The main speech consists largely of mitzvot received at Mt. Sinai with some additional comments relating to the experiences of the forty-year desert trek. All the mitzvot were given at Sinai, but not all were previously recorded in the Torah. The mitzvot cited in Sefer Devarim are, by in large, those that are applicable in the Promised Land.
Moshe opens his main speech with “Listen Israel to the Chukim and Mishpatim…” But before he begins, he prefaces with …
o The critical idea that everyone is obligated to keep the laws
o The recollection of the Mt. Sinai experience some forty years earlier
o The reminder that the obligation to follow the laws is rooted in the Covenant with God, part of which is the Ten Commandments
o The fact that the Mitzvot that will be taught are the same laws first given at Mt. Sinai
The theme of Devarim is repetition. “V’shenatam” is also related to the Hebrew word root “to repeat” in addition to the root “to teach”. Not only must the Mitzvos be learned; they also require constant repetition. The word Mishne, points out Rabbi Leibtag, is also from the root word “leshanen”, “to repeat”. MishnaTorah consists of the rules and laws that were taught many times by Moshe and continue to require on-going review and study.
The opening verse “Ayle Ha’devorim” [“these are the words”] refers to the Mitzvot that that already had been repeated in the places listed and were also taught during the eleven-day journey from “Har Chorev to Kadesh Barnea”. Then in the fortieth year Moshe taught these laws one last time “after the defeat of Sichon…”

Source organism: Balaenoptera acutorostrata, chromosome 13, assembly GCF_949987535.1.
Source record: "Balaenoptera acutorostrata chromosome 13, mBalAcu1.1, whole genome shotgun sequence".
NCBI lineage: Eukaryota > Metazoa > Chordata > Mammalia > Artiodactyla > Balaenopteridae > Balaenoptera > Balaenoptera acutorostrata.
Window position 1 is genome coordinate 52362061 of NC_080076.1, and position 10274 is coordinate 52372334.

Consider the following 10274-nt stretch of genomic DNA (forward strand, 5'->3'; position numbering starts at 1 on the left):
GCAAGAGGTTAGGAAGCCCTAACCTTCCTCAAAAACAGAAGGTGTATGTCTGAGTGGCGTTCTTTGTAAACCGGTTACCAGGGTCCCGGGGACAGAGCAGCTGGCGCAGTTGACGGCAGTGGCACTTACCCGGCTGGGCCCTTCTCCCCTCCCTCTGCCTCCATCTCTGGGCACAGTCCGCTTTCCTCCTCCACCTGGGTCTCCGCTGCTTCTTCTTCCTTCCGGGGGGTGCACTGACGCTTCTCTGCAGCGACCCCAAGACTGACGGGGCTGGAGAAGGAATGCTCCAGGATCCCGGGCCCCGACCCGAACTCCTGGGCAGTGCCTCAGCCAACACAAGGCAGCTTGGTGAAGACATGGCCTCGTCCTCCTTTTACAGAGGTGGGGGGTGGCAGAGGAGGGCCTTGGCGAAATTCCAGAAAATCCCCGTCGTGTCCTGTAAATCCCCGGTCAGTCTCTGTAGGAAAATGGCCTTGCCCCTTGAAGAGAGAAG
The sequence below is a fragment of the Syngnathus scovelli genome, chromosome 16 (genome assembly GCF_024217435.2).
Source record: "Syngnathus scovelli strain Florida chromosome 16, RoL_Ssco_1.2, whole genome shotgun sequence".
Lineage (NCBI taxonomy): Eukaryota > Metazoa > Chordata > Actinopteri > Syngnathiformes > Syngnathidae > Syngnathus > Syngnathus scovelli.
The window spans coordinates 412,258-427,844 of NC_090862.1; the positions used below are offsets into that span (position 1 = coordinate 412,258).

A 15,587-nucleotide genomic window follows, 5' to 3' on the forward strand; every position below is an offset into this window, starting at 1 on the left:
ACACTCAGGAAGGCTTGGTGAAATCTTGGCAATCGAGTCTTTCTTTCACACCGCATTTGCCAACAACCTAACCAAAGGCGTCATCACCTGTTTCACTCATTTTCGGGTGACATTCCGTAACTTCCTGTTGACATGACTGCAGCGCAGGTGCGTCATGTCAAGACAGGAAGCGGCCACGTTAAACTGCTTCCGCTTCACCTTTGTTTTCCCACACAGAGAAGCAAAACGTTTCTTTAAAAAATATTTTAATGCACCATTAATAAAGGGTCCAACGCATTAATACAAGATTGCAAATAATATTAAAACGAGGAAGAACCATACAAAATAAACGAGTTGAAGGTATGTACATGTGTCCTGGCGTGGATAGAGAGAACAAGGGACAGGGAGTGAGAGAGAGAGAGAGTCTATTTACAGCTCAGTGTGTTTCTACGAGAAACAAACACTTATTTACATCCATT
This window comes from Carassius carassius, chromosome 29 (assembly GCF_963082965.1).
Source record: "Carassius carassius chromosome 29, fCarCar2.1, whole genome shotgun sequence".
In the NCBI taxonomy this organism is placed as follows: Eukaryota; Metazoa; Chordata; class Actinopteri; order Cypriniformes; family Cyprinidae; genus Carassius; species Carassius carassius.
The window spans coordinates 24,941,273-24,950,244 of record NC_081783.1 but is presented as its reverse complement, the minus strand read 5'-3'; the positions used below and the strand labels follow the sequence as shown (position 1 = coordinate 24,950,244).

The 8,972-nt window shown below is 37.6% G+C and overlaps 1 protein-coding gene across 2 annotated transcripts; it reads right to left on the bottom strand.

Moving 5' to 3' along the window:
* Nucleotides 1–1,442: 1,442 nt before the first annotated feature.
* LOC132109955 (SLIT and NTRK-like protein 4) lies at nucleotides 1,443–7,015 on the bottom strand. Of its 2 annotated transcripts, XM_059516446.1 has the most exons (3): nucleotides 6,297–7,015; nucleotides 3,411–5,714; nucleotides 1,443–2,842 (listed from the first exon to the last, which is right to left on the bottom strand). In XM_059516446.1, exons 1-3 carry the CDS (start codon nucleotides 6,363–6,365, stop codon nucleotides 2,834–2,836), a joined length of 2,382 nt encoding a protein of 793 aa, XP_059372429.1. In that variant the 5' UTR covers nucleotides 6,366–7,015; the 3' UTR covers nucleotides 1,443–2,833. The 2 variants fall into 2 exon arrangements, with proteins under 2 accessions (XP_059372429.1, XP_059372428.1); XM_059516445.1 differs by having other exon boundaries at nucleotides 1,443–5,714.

The reference to the eleven-day journey draws our attention to the first generation’s final preparation to conquer the Land. But because of their lack of faith they were destined to wander and die. This second generation of Israelites finds itself in the same situation—about to enter the Promised Land. Moshe gathers and repeats the mitzvot to the people one last time to bolster their faith and prevent a recurrence of their parents’ mistake.
The Incident of the Spies
In his review of the forty-year desert wanderings, Moshe focuses on the Israelites’ sins. But why the initial focus on the incident of the spies and not, for example the Golden Calf episode? Also, there are glaring variations between the way the story is told here and the way it was initially reported:
• Here it states that the Israelites demanded the spies; initially it was reported that God ordered the sending of the spies.
• Here it states that twelve men were chosen for the mission. Earlier these people were described as prominent heads of the children of Israel.
• Here the spies are quoted as having only said “good is the land”. In the original account, they go into a much more detailed report.
• Here the Israelites are described as “murmuring in their tents”. The original story makes no mention of this behavior.
• Here the people are described as questioning how they can possibly go up to fight. In the original version, they unequivocally state that they are unwilling to go up against peoples that are stronger!